GALLERIES: COLORADO'S WORST WILDFIRES
FORT COLLINS, Colo. (CBS4) – It’s been nine days since the High Park Fire started, and more than 1,700 personnel are involved. That includes firefighters from many different departments in Colorado.
It’s been a tough battle against the stubborn wildfire, and there have been good days and bad.
Through it all, positive messages from the community have really helped, according to incident commander Bill Hahnenberg.
Hahnenberg opened his Monday morning fire media briefing with a message of thanks from all the people involved in battling the fire.
“I’d like to start out by recognizing the community support,” Hahnenberg said, showing off a poster drawn by some Northern Colorado children featuring an American flag and bearing the message “We hope you guys get the fire out.”
He said the firefighting teams have been getting lots of similar drawings and encouraging words from the community, something he said is very valuable as the fire continues to rage.
“They are meaningful to our firefighters,” he said. “It’s been great — thanks for that.”
Susan Campbell of Fort Collins is among those in the Northern Colorado community who has been grateful for the firefighters’ efforts.
“I dropped this off with gratitude for the fire crews who saved our homes in the east side of Horsetooth,” she wrote on June 14, referring to the photo of the sign above. “We are back in our home and pray for those in harm’s way.”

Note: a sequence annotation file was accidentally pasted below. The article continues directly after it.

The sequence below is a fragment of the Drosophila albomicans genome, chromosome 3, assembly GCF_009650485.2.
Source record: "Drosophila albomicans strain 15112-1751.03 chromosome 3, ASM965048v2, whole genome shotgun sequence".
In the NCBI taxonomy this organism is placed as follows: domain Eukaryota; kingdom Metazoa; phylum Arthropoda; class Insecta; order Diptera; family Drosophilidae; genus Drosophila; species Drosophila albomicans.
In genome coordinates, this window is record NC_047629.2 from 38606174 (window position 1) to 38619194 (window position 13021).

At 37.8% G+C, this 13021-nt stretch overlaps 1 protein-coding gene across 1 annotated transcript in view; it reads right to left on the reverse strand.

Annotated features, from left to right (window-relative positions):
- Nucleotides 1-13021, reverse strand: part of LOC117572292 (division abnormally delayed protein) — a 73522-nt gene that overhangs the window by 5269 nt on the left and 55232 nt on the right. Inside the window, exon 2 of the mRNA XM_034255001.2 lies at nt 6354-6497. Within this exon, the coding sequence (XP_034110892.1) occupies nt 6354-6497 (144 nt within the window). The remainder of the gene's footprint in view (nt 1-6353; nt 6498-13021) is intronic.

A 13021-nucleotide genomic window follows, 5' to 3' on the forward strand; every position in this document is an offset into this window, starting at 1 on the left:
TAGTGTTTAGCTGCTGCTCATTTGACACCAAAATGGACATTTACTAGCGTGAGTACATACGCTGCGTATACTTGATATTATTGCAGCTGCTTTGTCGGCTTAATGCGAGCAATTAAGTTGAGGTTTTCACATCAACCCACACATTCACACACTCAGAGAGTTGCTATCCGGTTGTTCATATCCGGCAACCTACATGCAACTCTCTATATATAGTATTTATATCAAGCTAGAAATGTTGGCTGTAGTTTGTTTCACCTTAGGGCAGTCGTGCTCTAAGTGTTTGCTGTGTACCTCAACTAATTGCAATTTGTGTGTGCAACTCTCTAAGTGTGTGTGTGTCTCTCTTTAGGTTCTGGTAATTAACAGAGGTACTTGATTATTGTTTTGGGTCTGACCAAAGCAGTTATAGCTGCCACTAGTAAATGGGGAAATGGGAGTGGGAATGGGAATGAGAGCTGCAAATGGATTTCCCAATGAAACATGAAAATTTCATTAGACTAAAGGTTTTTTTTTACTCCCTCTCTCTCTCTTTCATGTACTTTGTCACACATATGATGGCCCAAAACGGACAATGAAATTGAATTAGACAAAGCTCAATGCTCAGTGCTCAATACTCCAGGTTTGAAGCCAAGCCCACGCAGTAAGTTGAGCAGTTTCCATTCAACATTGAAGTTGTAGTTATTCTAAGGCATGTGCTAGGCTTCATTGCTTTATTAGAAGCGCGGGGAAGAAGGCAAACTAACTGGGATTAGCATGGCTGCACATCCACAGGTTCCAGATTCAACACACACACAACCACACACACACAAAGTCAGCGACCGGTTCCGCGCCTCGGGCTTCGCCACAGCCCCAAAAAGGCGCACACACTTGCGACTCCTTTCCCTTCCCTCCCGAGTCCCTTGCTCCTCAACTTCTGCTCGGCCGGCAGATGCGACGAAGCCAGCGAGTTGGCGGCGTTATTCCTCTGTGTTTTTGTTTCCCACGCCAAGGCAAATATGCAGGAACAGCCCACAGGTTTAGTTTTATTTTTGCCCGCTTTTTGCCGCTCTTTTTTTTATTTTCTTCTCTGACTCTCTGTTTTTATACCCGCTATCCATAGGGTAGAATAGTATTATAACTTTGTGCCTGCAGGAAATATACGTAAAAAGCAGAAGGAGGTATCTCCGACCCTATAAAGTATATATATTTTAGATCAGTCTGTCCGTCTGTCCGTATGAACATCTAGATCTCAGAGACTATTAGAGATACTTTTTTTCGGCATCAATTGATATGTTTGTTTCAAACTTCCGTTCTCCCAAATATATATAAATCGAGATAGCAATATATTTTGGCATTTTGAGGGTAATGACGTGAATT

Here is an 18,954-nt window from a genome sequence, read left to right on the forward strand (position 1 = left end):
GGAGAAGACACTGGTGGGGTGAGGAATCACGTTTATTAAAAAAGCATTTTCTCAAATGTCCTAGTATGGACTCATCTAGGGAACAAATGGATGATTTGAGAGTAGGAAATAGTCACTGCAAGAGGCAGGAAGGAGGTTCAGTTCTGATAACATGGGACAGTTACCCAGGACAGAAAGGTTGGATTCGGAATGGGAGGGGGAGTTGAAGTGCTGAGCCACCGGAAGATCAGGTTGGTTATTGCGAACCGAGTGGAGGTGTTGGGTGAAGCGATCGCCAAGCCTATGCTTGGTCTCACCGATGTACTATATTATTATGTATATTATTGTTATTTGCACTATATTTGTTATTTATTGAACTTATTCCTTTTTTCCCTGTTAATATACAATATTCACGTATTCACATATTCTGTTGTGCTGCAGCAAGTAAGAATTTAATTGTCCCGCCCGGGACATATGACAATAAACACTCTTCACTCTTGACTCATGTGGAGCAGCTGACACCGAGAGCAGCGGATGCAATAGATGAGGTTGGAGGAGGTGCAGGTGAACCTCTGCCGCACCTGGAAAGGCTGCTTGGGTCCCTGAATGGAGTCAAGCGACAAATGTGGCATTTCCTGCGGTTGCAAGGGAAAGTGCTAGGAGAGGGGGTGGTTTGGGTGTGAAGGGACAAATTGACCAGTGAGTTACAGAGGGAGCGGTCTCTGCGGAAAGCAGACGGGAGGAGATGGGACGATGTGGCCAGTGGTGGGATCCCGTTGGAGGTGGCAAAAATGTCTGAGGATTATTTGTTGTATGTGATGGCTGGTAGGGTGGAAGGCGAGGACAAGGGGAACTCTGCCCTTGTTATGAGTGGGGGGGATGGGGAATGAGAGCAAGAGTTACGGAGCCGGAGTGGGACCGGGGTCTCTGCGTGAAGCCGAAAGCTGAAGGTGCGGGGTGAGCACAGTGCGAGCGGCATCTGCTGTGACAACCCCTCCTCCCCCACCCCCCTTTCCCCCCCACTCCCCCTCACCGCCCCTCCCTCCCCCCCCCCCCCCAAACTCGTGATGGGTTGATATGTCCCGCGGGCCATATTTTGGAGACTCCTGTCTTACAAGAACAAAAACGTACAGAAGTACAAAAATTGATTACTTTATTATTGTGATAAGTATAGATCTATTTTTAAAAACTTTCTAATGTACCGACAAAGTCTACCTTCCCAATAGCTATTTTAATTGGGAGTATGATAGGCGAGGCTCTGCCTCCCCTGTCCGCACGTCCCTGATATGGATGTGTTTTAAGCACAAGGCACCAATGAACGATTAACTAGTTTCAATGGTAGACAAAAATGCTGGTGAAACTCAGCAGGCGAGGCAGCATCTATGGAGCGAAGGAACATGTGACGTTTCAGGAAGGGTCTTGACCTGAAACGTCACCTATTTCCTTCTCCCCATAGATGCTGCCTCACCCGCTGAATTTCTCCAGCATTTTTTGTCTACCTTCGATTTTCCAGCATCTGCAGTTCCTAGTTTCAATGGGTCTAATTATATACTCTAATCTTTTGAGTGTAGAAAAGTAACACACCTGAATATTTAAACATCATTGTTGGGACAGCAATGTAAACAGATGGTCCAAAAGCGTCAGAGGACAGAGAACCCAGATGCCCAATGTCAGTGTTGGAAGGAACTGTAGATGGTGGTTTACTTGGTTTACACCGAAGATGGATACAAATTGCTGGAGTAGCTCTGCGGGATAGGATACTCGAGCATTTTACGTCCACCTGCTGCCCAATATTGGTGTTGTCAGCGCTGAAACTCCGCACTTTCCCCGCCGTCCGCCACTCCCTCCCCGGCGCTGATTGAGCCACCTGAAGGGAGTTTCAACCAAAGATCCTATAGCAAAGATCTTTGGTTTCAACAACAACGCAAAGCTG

Sheila Moody of Thornton and her family are among those whose thoughts are also with the victims of the fire, which includes hundreds of people who have lost their houses. On Saturday officials said the fire has burned 181 homes.
Moody shared photos with CBS4 of her children helping to raise money for the High Park Fire victims on June 13 with a lemonade stand:
“My kids and I went and picked strawberries from Berry Patch Farms today, and made strawberry lemonade with it. Which they sold to help with the High Park Fire!” she wrote.
On Sunday the American Red Cross’s Colorado chapters shared the story of young Robert Stone, who gathered up his savings and brought a money order to the evacuation center at The Ranch at the Larimer County Fairgrounds.
Ston’e father had to evacuate from his home near the burn area and had to spend several days at the center.
“The generosity of donors like Robert is what makes it possible for the Red Cross to be able to respond to disasters like the High Park Fire, as well as the hundreds of smaller disaster that occur in Colorado every year. Thank you for your support!” Red Cross officials wrote in a posting on their website.
Officials say the best way to help the victims of the fire and those fighting the fire is to give money to the American Red Cross. Donations are also needed to the Salvation Army, ACS Community Lift and the Larimer County Humane Society, which is involved in housing evacuated animals.